Tuesday, December 16, 2014

Secret Romantic

I did everything I possibly could to save the remnants of a relationship that was never there. Anyone who knows me will say I'm not much of a dater. I'm not yet sure whether this is an entirely conscious choice: my heart building shields of steel around its perimeter to defend itself from its past muddy history, or simply an unconscious rebellion against societal beliefs, which are dangerously skewed. However, when I have my heart set, I never stop fighting for what it wants. No matter how impossible it may seem in our day: with rap music encouraging promiscuous behavior and shaming monogamous relationships, I wholeheartedly believe in the sanctity of love. Love is a beautiful and rare thing, which is why when it exists, the feeling should be appreciated, cherished. At the same time, love should be easy. This is something that cannot be forced and cannot be feigned. I never understood the concept of "couples therapy." You are willing to spend thousands of dollars to talk to a stranger about your frustrations how another person isn't loving you the right way? Isn't it cheaper to accept the fact that maybe, just maybe, you were never right for each other in the first place?

I don't date often. Not so much that I don't enjoy dating, I do. More often than not, it just doesn't go as planned for me and my heart is left battered. I'm not much of a dater, but I'm a closeted hopeless romantic. I say closeted, because in the society we were raised in, yes, it's seemingly embarrassing. I don't utter the word often. Yes, I have a wild spirit, but I have a calm heart. If I promise it to you, it's yours and only yours, until circumstance demands otherwise.

I wonder: why is it in our society that the idea of romance is so off-putting? The simple act of proving you care for another person in ways greater than 140 characters? Gross!

Surprises are my favorite. I don't know how I know this on a count of I have never been surprised, but I imagine it would be great. Just once to not have a set plan, just go out on a whim, and have someone tell me they'll pick me up in five minutes, and we'll figure it out from there. That will probably never happen. This is a high paced world we're living in. People want to know that their time won't be wasted. They want to know where they're going, they want a signed and notarized contract from Google maps on where the place is, they want to know how long they can expect to be there, who else will be in proximity. Everything is pre-determined. God forbid something wonderful happened. Something spontaneous. Let your guard down. Allow yourself to live, and deviate from the plan you so eloquently developed for yourself. Everyone has a plan for themselves, what are the chances the numbers in your plan systematically match up with another person's plan? Let it go.

 I get it, though. This world is tough. Barriers are built, steel walls with alligator-filled moats surround your heart to protect the chance that God forbid you fall in love and something beautiful happens. Why do we do this? We want promises. We fear the unknown, and we fear rejection. If you never jump, you can never fall. In the same breath, if you never fall, you can never heal.

Another thing I never understood is why people let a day dictate when they're going to show love for someone they love? I don't want your flowers on Valentine's day. I want them on February 1st, or November 10. I don't want to be waiting in the doorway, tapping my foot with my hand out. I don't want to expect anything. Don't buy me gifts for Christmas that I needed in October. Be nice, because you want to, not because the florist told you to, and you couldn't pass up a 2-for-1 deal getting flowers for your mother and me in one shot.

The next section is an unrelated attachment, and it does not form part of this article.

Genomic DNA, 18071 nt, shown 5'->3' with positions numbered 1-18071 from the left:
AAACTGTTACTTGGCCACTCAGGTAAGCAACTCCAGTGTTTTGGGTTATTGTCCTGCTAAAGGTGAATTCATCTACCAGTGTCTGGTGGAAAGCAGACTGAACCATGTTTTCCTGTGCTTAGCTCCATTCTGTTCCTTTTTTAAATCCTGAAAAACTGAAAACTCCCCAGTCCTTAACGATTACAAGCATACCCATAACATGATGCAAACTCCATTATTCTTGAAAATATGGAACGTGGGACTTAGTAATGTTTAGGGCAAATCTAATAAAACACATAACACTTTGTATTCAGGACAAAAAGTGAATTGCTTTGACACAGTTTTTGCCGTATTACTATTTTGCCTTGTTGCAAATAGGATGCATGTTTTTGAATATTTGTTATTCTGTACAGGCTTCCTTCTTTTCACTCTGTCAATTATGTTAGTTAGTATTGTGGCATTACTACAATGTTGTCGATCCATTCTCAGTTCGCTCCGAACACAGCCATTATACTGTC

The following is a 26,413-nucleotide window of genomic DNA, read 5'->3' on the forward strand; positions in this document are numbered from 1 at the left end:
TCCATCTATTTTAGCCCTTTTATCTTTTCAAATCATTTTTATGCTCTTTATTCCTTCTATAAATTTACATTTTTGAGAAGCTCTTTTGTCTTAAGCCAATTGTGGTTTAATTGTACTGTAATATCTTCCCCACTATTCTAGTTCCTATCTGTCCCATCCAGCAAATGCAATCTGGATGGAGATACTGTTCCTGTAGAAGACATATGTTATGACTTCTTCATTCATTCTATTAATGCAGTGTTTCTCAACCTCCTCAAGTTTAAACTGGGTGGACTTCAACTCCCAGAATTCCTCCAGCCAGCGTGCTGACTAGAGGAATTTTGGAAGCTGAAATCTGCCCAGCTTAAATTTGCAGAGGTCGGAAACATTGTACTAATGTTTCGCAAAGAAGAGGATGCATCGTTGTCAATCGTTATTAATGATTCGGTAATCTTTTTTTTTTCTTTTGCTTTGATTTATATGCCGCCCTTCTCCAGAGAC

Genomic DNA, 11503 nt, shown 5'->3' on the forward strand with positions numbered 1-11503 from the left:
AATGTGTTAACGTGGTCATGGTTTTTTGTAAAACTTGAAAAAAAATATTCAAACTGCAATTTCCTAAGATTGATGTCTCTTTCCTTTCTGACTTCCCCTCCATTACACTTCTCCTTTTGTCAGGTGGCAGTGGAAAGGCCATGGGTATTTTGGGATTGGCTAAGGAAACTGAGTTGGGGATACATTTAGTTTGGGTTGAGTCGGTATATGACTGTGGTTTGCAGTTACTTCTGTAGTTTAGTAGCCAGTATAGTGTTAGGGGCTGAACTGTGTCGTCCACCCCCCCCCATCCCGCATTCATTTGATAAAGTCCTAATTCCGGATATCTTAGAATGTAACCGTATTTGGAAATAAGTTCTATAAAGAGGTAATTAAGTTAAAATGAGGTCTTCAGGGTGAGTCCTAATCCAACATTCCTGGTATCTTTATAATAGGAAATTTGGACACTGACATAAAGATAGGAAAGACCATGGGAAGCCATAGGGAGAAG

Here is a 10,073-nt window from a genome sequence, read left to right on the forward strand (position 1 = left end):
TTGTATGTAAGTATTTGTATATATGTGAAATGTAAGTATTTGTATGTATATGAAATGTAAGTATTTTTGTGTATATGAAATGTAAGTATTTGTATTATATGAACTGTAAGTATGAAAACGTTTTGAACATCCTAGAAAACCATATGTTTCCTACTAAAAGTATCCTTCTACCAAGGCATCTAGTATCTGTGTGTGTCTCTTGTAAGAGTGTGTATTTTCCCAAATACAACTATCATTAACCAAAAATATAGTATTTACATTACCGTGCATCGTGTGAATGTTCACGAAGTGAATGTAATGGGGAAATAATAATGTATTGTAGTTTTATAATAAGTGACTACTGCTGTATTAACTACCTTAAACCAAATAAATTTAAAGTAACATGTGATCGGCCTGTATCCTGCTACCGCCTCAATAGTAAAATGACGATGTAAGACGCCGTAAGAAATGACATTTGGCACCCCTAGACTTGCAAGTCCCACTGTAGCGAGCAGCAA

What can we do to bring it back?:

  • First things first, stop playing games. If you have feelings for someone, let them know. Don't analyze how long you should wait before texting back, how often you should be busy, etc. Text back when you open the message, and see them as often as you're free. 
  • Drop the plans. Instead of "do you want to hang out?" and "what do you want to do?," try "I'll pick you up in ten minutes for dinner." 
  • Drop the notion that everything is about money. Not everyone is after your below-average pay check. Get over yourself. Go for a walk on the beach, go hiking, rent a movie, it's simply about being together.
  • Forget dates. Yes, I said that. Giving flowers on Valentine's day is super cheesy. Try giving flowers when it's least expected or when you feel someone needs them. The gesture will go better appreciated. 
  • If there's a problem, talk about it. People can't read minds, therefore aren't going to always understand when and why you're upset. Life is too short to leave words unsaid, the only person you're harming is yourself. Holding grudges causes wrinkles. Open up, and let things go [within reason]. 
  • Relationships are a mutual effort. If one person is pulling all of the weight and making all of the sacrifices, there is an unbalance that needs to be worked out, in order to avoid tension later on. 
  • Relationships should be easy. If you often spend a lot of time fighting, making it feel like a chore to talk to one another, it's time to cut the line. Enough of this notion that you "invested so much time," blah, blah, blah. If you're more miserable than you are happy, it might be time to throw in the towel. You'll start to breathe easier. 
  • Stop the crazy. Trust is essential. No snooping. 
  • Be loyal. Face reality. Cheating on your significant other will not turn you into Leonardo Dicaprio, or Kim Kardashian. Cheating makes you an asshole. That's a fact. 
  • Break down those walls, let the alligators loose and fill in that moat. Open up your heart. It could be as simple as that.

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